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Antony Flew – His History
Antony Flew, a British philosopher, Oxford professor, and leading champion of atheism for more than fifty years, honestly followed the evidence and renounced his naturalistic faith in 2004. In a published interview with another philosopher, Flew said, "My whole life has been guided by the principle of Plato's Socrates: Follow the evidence, wherever it leads."
Antony Flew – His Central Work
Previously, in his central work, The Presumption of Atheism (1976), Flew argued that the "onus of proof [of God] must lie upon the theist." However, at the age of 81, Flew shocked the world when he renounced his atheism because “the argument for Intelligent Design is enormously stronger than it was when I first met it." In his same 2004 interview, Flew shared, "It seems to me that the case for an Aristotelian God who has the characteristics of power and also intelligence, is now much stronger than it ever was before."
The story of Antony Flew reminds us that physics and metaphysics are not mutually exclusive. True science asks us to follow the observational evidence, no matter what the destination. Does life really occur in a naturalistic vacuum? Or do its design, order, and complexity necessitate something more?
Antony Flew – His Conclusion
Antony Flew is an honest thinker who ultimately acknowledged the existence of God. Like many of us, recognition is a huge step. However, when it comes to the questions of God, purpose, meaning, origins, and destinies, can we rest in mere recognition? What about Dr. Flew’s observations of Intelligent Design -- the immensity, intensity, and intricacy of it all -- don’t they compel us to move forward and seek additional signposts for truth in our life journeys?
Anthem: Leonard Cohen
Brief Biography of Antony Flew
Atheist Becomes Theist Exclusive Interview with Former Atheist Antony Flew
Antony Flew discusses what made him rethink his atheism, 2005
My conversation about belief is with someone who was until recently one of Britain's most resolute unbelievers. A philosopher who for many decades has proclaimed his lack belief in any kind of God. Then late last year Professor Antony Flew declared that he had changed his mind, and was now a deist, and believed in God. This position appeared to come quite suddenly. In response to internet rumours in 2001 of his change of heart, he declared 'Sorry to disappoint, but I'm still an atheist.' His volte-face since then has intrigued his philosophical colleagues, and been hailed by believers as giving support to their world view. Atheists have felt betrayed.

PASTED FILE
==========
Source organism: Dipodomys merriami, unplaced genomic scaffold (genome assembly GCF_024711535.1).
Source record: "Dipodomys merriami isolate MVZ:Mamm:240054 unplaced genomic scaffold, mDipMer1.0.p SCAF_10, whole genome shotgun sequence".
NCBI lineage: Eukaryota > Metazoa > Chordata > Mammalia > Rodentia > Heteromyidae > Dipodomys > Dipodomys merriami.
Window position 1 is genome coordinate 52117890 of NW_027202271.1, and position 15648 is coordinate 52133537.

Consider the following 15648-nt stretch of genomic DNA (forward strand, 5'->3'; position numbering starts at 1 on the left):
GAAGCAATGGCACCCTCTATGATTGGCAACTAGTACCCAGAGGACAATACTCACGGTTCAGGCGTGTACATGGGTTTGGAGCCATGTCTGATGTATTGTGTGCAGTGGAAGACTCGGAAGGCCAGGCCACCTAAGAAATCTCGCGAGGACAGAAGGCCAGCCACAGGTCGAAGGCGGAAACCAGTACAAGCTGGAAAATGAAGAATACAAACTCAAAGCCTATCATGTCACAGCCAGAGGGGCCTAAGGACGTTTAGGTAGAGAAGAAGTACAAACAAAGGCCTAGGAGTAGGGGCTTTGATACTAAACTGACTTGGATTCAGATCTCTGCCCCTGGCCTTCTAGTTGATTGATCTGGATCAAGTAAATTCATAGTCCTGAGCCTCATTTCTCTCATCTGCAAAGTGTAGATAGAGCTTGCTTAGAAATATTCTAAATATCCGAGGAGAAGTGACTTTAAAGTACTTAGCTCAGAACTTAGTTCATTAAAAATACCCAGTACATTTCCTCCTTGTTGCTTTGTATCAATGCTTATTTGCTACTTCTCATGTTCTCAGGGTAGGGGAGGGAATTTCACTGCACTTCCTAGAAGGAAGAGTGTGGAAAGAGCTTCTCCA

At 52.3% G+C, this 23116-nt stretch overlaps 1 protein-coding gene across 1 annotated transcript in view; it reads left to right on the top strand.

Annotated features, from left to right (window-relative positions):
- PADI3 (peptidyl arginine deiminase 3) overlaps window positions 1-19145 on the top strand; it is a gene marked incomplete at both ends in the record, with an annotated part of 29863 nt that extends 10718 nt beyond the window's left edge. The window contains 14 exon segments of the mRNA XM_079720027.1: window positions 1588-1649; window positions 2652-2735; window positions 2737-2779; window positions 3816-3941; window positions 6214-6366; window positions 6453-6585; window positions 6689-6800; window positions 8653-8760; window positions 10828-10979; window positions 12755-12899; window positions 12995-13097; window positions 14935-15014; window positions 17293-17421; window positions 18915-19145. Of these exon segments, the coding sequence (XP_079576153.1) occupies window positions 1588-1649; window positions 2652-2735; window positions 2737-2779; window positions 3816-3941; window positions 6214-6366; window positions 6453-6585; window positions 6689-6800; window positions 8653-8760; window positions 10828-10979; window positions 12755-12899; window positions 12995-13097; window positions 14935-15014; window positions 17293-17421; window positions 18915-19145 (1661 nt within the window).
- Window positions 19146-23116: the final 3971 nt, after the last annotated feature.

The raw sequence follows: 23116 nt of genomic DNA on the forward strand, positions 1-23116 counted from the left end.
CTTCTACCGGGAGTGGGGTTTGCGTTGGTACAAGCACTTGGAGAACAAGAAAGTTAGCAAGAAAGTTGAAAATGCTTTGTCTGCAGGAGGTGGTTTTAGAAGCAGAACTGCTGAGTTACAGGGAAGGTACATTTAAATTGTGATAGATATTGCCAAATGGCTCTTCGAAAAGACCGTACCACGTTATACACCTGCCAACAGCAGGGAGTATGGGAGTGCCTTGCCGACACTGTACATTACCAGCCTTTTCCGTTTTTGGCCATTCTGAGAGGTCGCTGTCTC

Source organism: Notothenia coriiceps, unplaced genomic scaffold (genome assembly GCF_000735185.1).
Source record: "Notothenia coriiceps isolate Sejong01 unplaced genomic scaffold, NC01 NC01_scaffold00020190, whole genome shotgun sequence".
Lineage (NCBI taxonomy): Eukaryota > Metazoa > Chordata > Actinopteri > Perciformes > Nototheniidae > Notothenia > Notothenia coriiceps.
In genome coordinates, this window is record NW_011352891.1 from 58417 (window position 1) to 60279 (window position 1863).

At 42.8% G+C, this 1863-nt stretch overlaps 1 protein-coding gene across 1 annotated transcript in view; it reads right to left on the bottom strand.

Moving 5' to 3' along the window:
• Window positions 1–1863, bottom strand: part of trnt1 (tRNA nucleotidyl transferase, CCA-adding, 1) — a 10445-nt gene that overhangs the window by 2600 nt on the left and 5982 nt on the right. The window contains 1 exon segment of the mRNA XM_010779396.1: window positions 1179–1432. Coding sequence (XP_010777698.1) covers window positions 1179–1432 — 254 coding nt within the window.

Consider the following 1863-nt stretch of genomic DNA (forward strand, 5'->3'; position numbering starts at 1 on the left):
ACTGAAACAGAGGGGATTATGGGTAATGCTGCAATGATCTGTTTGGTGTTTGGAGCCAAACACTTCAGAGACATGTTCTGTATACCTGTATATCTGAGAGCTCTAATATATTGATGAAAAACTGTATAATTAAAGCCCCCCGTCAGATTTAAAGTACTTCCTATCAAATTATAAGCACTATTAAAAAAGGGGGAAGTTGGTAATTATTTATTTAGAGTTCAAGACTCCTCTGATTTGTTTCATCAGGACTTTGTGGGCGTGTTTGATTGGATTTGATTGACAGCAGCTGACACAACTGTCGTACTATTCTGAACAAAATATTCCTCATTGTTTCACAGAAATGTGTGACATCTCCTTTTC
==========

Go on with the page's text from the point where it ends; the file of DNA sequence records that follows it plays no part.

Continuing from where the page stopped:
The story began in 1950 when Professor Flew, then still a Probationary Fellow wrote 'Theology and Falsification', a paper that was published later that year. Over the years since then he's continued to argue the lack of evidence for God while teaching at Oxford, Aberdeen, Keele and Reading universities. His classic treatise, 'God in Philosophy' is due to be republished, but with a new introduction. It's one of the most high profile conversions of modern theological debate.
This book presents the most recent debates by leading contemporary philosophers of enduring themes and issues concerning the question of God's existence. William Craig and Antony Flew met on the 50th anniversary of the famous Copleston/Russell debate to discuss the question of God's existence in a public debate. The core of this book contains the edited transcript of that debate. Also included are eight chapters in which other significant philosophers - Paul Draper, R. Douglas Geivett, Michael Martin, Keith Parsons, William Rowe, William Wainwright, Keith Yandell and David Yandell - critique the debate and address the issues raised. Their substantial and compelling insights complement and further the debate, helping the reader delve more deeply into the issues that surfaced. In the two final chapters, Craig and Flew respond and clarify their positions, taking the debate yet one step further. The result of these many contributions is a book which provides the reader with a summary of the current discussion and allows one to enter into the dialogue on this central question in the philosophy of religion.